Nile

Thūn – II Review

Thūn – II Review

“This is quite the rabbit hole I’ve gone down. It started with Monsterworks back in 2018 (and again in 2020). Then I hitched a ride on a Bull Elephant, in 2019 and 2020. Not one to rest on my laurels, I then enjoyed deeply of some Thūn, on their debut last year. What do these three bands have in common? Members, for one thing, and exuberant, over-the-top delivery of bizarre tales. Here on Thūn‘s second album, aptly titled II.” Thūn(der) on the tundra.

Beyond Mortal Dreams – Abomination of the Flames Review

Beyond Mortal Dreams – Abomination of the Flames Review

“Two albums in thirty years does not a prolific act make. But that’s exactly how Beyond Mortal Dreams‘ story begins. 1992 saw the youthful Australian death metallers spawn upon this mortal plane, under the moniker Suffering. After changing their name to Beyond Mortal Dreams in ’95, the band…. well, disbanded until 2003. Upon reforming, Beyond Mortal Dreams extracted enough evil and grotesquery from the depths of hell to concoct their debut record, From Hell, in 2008. Now, fourteen years later, these hellish imps prepare to unleash their second tome, entitled Abomination of the Flames, accompanied by this wonderfully infernal visage beside this introduction.” Olden demons, scarcely known.

Blindfolded and Led to the Woods – Nightmare Withdrawals [Things You Might Have Missed 2021]

Blindfolded and Led to the Woods – Nightmare Withdrawals [Things You Might Have Missed 2021]

Blindfolded and Led to the Woods, is a band from New Zealand with a bit of a storied past. Originally starting off as a humor-centric deathcore group with bizarrely titled offerings like Armed to the Teeth with Jellybeans or My Vaseline Diaries, the song “Atop the Wings of a Magpie” changed everything. Dissonant interplay, ominous tempos, speedy riffs, and even a guest spot from Nile‘s Karl Sanders replace mindless breakdowns and Psyopus-inspired wankery. Nightmare Withdrawals may not be their debut, but it’s their breakout album, and for good fucking reason.” Deliverance to quality.

Lhaäd – Below Review

Lhaäd – Below Review

Below is the debut full-length from one-person ambient black metal project Lhaäd. This description is likely to conjure up worrisome images of self-indulgent hours-long snoozefests that use tepid atmospheres to mask lazy writing. But Belgian multi-instrumentalist Lykormas, Lhaäd’s prolific mastermind, is not so easy to pigeonhole.” Pigeons without homes.

Bizarre – Invocation Codex Review

Bizarre – Invocation Codex Review

“Another day, another metal album flaunting our cosmic insignificance in the face of unfathomable monstrosity. Lovecraft and death metal are like milk and honey, so Lord Cthulhu Almighty, take me to the promised land. Bands like Sulphur Aeon, Abyssal Ascendant, and Catacombs pluck my heartstrings with tentacled grace and eldritch care, taking my mind’s eye to the depths of R’lyeh – and it’s fucking Christmas in the abyss year-round, baby.” How Bizarre.

Crescent – Carving the Fires of Akhet Review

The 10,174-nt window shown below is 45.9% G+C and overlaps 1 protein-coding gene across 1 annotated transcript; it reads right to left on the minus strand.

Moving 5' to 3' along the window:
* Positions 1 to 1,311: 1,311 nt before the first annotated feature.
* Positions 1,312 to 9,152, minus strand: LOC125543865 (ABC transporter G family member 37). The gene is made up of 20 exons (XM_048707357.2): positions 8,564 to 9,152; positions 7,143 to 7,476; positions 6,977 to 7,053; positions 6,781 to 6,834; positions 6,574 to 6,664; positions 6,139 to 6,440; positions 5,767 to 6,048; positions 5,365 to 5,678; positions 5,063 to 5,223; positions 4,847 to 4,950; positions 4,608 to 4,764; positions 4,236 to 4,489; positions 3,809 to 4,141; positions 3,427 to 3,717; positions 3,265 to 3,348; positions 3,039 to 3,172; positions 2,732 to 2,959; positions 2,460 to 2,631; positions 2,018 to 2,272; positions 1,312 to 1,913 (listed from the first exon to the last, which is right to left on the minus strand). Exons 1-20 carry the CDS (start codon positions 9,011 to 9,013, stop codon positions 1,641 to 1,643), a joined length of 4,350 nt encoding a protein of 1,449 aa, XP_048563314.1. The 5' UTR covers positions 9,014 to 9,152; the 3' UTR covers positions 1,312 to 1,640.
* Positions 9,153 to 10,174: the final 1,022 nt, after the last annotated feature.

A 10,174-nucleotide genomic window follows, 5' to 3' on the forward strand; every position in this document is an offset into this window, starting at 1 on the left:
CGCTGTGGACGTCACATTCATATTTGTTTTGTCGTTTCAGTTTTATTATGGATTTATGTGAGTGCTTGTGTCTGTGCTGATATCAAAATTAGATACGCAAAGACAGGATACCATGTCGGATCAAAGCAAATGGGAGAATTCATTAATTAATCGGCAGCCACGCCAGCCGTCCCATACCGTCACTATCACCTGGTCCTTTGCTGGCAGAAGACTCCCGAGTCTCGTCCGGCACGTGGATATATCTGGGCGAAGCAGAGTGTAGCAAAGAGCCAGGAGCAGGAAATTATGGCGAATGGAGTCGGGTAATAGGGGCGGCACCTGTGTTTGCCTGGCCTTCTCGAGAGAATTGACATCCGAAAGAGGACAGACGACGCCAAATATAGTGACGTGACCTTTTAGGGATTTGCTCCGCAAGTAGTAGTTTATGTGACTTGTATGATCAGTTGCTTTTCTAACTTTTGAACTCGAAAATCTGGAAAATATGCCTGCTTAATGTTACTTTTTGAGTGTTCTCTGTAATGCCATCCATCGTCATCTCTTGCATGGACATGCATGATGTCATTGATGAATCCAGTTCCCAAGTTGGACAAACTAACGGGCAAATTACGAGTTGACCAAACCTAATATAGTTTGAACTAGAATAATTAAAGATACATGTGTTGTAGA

Crescent – Carving the Fires of Akhet Review

“I’ve said it before and, Ra be damned, I’ll say it again. I love eastern themes in metal. As a result, my interest is naturally piqued by any band utilizing those progressions or from that part of the world. I discussed this at length in my review of Crescent‘s 2018 album The Order of Amenti. These Egyptians definitely know how to implement dynamic scales amidst stone-cracking riffs. Now, ignited with a little new blood, Carving the Fires of Akhet prepares to descend on the masses in a flurry of smoke and ash.” Axe, wax or wane?

Anthropophagus Depravity – Apocalypto Review

Anthropophagus Depravity – Apocalypto Review

Anthropophagus Depravity is a brutal death metal quintet from Yogyakarta, Indonesia, and 2021’s Apocalypto is their debut. While undoubtedly committed to bludgeoning listeners over the head with gore-splattered riffs, tar-thick grooves, and hell-scraping gutturals, Apocalypto is also dedicated to Mayan civilization and its emphasis of human sacrifice.” Sacrifices must be made.

Diabolizer – Khalkedonian Death Review

Diabolizer – Khalkedonian Death Review

Khalkedonian Death may be Diabolizer‘s official full-length debut, but the Turkish band brings a strong death metal pedigree to the starting gate. Featuring members of Hyperdontia, Burial Invocation, and Engulfed, Diabolizer play a brutal, technical, yet groove-filled style of death metal formed from the blasphemous union of diabolical influences like Deicide, Nile, and Cannibal Corpse.” Death devil in the details.

Thūn – Thūn Review

Thūn – Thūn Review

“A lot can happen in five years. Jobs come and go, kids grow up, and White Wizzard can receive a mere 3.0 review. What else can happen? Well, if I may be momentarily self-indulgent, maybe I’ve written for this Blog to End All Blogs for five years now. In fact, my first review for Angry Metal Guy, which will never be published, was written exactly five years ago to the minute in which I put quill to scroll for this review. Five years ago, the scope of metal in my windscreen was as minute as the amount of hair sprouting from the top of my head. Now I’m aware of relatively obscure bands like Monsterworks. And Bull Elephant. And now, Thūn.” Old cowboys and new bull elephants.

Contrarian – Only Time Will Tell Review

Contrarian – Only Time Will Tell Review

“My first exposure to American progressive death outfit Contrarian was on their third LP, 2019’s Their Worm Never Dies. Despite impressing with their technical skills and old school soul, the material never quite hit loftier heights, resulting in an enjoyable, talent-laden album of the solid variety. Only Time Will Tell is a relatively speedy turnaround and comes with some line-up changes in tow.” Prog after Death.